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https://doi.org/10.1016/j.fertnstert.2022.01.028

Alteration of final maturation and laboratory techniques in low responders

Lan N Vuong

a Department of Obstetrics and Gynecology, University of Medicine and Pharmacy at Ho Chi Minh City, 217 Hong Bang Street, District 5, Ho Chi Minh City, Vietnam.

b HOPE Research Center, My Duc Hospital, Ho Chi Minh City, Vietnam

Abstract

The number and quality of embryos generated from the limited number of oocytes retrieved from low responders are important aspects of infertility treatment for these patients. This article focuses on 5 aspects relating to final maturation and laboratory techniques: follicular size at trigger, dual trigger, artificial oocyte activation (AOA), blastocyst transfer, and the role of preimplantation genetic testing for aneuploidy (PGT-A). There is lack of data regarding the role of follicular size, specifically in low-responder patients, but consideration should be given to using broader follicular size criteria when retrieving oocytes in this patient group. Use of dual trigger seems to be a good strategy in low-responder patients on the basis of initial evidence. Use of AOA with calcium ionophore may improve fertilization, embryonic development, and outcomes in cases with previous developmental problems. There is lack of data for low responders, but this promising technique deserves further study. In unselected patients, clinical trial data on blastocyst transfer are conflicting, and no high-quality studies have evaluated whether the live birth rate is higher after blastocyst transfer than after cleavage-stage embryo transfer in low responders. Specific evidence for PGT-A in low-responder patients is also lacking. Preimplantation genetic testing for aneuploidy should be considered in POSEIDON group 2 patients, especially those aged >38 years. Overall, applying the limited data available in combination with patient preference and individual patient characteristics will ensure a patient-centered and evidence-based approach that should optimize fertility outcomes for low responders.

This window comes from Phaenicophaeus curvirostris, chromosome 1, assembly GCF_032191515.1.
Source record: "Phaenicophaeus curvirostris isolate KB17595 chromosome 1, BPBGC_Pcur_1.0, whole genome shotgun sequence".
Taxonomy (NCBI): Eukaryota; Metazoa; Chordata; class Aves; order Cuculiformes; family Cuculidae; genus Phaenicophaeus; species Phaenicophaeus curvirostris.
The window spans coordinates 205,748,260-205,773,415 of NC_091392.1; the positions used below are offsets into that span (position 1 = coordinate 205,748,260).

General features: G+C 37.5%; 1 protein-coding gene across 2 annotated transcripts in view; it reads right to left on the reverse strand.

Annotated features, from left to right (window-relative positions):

KEYWORDS:

In vitro fertilization, live birth. low responders, preimplantation genetic testing, trigger

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